What has been alarming is the rampant mislabeling of the active cannabinoid ingredients in concentrates and edibles (Peace, Butler, Wolf, Poklis, & Poklis, 2016). The Food and Drug Administration (FDA) has published warning letters on the severe and consistent mislabeling of commercial products on the market since 2015 (U.S. Food and Drug Administration, 2017). The marketing tactics used for their packaging mimic those of Big Tobacco, by using bright colors and catchy names and even by replicating images or reappropriating the names of well-known commercial food products. For example, “Pop Tarts,” a widely consumed kidfriendly breakfast product, has been reappropriated by one marijuana producer to market “Pot Tarts.”
For example, “Kids hospitalized after eating brownies at party. Man laced them with pot, cops say” – Sep 2018
Florida students hospitalized after eating marijuana candy – Candies were brought to school by a 12-year-old, who proceeded to share with six other students. Police identified the candies as Green Hornet Fruit Punch Gummies, which contained 10 milligrams of THC each. The product is illegal in Florida.
The legal limit of how much THC could be put in an edible in Colorado was 10mg. The majority of THC gummy bears contain 40 milligrams of THC in each one.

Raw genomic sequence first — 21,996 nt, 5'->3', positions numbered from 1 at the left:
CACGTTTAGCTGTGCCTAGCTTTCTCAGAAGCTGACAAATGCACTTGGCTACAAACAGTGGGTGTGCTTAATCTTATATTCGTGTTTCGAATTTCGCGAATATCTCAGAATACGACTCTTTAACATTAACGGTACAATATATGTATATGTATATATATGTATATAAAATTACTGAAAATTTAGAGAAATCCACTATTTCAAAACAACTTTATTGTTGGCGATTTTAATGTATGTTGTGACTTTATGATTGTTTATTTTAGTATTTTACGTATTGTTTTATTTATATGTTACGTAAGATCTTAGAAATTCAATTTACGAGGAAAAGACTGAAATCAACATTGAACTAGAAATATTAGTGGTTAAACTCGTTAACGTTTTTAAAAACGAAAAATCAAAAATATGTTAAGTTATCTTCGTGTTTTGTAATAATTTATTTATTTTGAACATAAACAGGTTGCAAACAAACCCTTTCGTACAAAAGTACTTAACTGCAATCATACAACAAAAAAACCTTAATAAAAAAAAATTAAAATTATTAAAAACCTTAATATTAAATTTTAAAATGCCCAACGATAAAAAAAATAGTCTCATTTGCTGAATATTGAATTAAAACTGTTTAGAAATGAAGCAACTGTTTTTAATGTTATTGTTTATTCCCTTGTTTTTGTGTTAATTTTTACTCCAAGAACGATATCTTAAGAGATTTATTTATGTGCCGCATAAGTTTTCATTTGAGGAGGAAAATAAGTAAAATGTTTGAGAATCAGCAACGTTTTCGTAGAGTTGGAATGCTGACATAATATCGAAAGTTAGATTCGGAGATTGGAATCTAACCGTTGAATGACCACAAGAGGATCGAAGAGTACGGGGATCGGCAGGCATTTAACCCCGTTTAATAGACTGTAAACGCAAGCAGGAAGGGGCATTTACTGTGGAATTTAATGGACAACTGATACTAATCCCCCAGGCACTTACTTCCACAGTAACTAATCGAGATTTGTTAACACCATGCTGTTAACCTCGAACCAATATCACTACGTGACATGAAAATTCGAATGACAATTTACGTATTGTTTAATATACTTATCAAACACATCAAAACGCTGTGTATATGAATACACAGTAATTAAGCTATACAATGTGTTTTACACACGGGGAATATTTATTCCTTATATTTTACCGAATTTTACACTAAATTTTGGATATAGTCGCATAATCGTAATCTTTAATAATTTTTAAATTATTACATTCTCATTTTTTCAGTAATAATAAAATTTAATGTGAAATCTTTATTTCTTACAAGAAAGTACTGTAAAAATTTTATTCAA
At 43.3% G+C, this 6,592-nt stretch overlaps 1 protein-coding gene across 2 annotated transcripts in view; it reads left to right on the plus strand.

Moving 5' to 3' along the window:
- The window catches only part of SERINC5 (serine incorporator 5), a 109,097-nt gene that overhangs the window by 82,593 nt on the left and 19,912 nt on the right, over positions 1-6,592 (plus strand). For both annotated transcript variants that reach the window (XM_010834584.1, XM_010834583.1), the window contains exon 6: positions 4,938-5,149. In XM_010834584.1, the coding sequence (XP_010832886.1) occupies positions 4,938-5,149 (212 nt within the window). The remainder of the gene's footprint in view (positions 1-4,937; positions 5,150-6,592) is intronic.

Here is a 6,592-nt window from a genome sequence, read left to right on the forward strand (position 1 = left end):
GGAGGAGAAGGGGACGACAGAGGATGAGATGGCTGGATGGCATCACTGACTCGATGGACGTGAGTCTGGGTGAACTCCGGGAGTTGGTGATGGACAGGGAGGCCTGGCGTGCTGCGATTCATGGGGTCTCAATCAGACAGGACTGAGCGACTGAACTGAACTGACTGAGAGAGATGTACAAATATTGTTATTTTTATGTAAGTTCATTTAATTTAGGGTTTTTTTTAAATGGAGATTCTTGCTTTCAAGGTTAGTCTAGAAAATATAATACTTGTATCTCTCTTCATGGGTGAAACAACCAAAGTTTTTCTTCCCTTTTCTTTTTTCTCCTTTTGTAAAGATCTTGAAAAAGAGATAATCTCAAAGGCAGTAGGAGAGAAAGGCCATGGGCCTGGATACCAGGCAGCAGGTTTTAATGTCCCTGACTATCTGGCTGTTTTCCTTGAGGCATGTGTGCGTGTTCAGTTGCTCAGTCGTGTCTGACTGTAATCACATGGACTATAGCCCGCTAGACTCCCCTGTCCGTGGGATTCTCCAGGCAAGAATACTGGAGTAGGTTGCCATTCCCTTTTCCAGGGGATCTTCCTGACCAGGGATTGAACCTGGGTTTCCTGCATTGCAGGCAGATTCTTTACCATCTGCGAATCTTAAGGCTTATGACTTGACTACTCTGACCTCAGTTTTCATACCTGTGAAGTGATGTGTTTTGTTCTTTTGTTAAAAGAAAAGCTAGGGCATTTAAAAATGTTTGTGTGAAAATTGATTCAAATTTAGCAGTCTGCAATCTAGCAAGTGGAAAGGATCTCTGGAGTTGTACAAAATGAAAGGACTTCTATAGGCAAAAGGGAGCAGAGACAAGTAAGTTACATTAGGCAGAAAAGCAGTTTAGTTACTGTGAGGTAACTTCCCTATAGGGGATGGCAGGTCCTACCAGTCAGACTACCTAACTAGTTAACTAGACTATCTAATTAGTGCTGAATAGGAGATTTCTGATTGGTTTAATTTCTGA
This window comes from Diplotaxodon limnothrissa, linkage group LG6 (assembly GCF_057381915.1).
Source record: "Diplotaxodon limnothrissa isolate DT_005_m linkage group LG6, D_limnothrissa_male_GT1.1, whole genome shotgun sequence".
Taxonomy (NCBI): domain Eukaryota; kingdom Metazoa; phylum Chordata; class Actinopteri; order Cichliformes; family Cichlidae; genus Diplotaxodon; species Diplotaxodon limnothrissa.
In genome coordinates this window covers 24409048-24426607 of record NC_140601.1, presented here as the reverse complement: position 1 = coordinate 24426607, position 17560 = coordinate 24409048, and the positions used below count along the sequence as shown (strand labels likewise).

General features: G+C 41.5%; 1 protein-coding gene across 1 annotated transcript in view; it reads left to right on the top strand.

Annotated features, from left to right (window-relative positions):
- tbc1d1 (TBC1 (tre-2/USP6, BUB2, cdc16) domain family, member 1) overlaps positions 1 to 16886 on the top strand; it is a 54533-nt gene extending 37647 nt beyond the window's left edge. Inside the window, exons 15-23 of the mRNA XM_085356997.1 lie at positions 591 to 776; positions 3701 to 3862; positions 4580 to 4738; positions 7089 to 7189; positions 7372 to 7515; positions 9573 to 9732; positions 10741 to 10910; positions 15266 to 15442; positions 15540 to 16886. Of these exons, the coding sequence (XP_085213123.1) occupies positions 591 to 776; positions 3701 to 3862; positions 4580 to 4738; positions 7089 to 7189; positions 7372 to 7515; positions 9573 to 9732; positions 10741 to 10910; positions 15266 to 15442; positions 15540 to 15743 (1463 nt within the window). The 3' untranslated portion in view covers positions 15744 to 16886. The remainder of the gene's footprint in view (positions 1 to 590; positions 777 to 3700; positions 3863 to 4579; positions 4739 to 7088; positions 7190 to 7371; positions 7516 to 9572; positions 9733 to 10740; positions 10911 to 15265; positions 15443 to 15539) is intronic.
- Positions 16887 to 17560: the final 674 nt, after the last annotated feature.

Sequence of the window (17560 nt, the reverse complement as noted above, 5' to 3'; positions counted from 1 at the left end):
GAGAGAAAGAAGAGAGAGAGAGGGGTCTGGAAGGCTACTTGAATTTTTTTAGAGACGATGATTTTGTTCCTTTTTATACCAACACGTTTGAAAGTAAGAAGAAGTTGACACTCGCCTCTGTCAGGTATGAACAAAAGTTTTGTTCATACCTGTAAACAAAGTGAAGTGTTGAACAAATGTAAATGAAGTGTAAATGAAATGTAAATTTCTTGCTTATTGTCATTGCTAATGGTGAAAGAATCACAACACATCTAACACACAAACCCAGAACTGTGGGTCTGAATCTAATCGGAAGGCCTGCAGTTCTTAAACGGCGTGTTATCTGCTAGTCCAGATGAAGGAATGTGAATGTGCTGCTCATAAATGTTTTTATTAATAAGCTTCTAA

Even in New Zealand, we’ve already seen the consequences of ‘hiding’ marijuana in food. A man received jail time for poisoning work colleagues with a marijuana-laced cake. Nine of his colleagues were admitted to hospital as a result of contaminated cake, one of whom believed they were having a heart attack as a result of eating it. Jones, who confessed to being a long-term marijuana user, said he had grown the plant only for personal use prior to the December incident.
A marijuana-friendly journalist from the New York Times found out first-hand just how potent these products are:
“The caramel-chocolate flavoured candy bar looked so innocent, like the Sky Bars I used to love as a child. Sitting in my hotel room in Denver, I nibbled off the end and then, when nothing happened, nibbled some more. I figured if I was reporting on the social revolution rocking Colorado in January, the giddy culmination of pot Prohibition, I should try a taste of legal, edible pot from a local shop. What could go wrong with a bite or two? Everything, as it turned out. Not at first. For an hour, I felt nothing. I figured I’d order dinner from room service and return to my more mundane drugs of choice, chardonnay and mediocre-movies-on-demand. But then I felt a scary shudder go through my body and brain. I barely made it from the desk to the bed, where I lay curled up in a hallucinatory state for the next eight hours. I was thirsty but couldn’t move to get water. Or even turn off the lights. I was panting and paranoid, sure that when the room-service waiter knocked and I didn’t answer, he’d call the police and have me arrested for being unable to handle my candy. I strained to remember where I was or even what I was wearing, touching my green corduroy jeans and staring at the exposed-brick wall. As my paranoia deepened, I became convinced that I had died and no one was telling me. It took all night before it began to wear off, distressingly slowly.”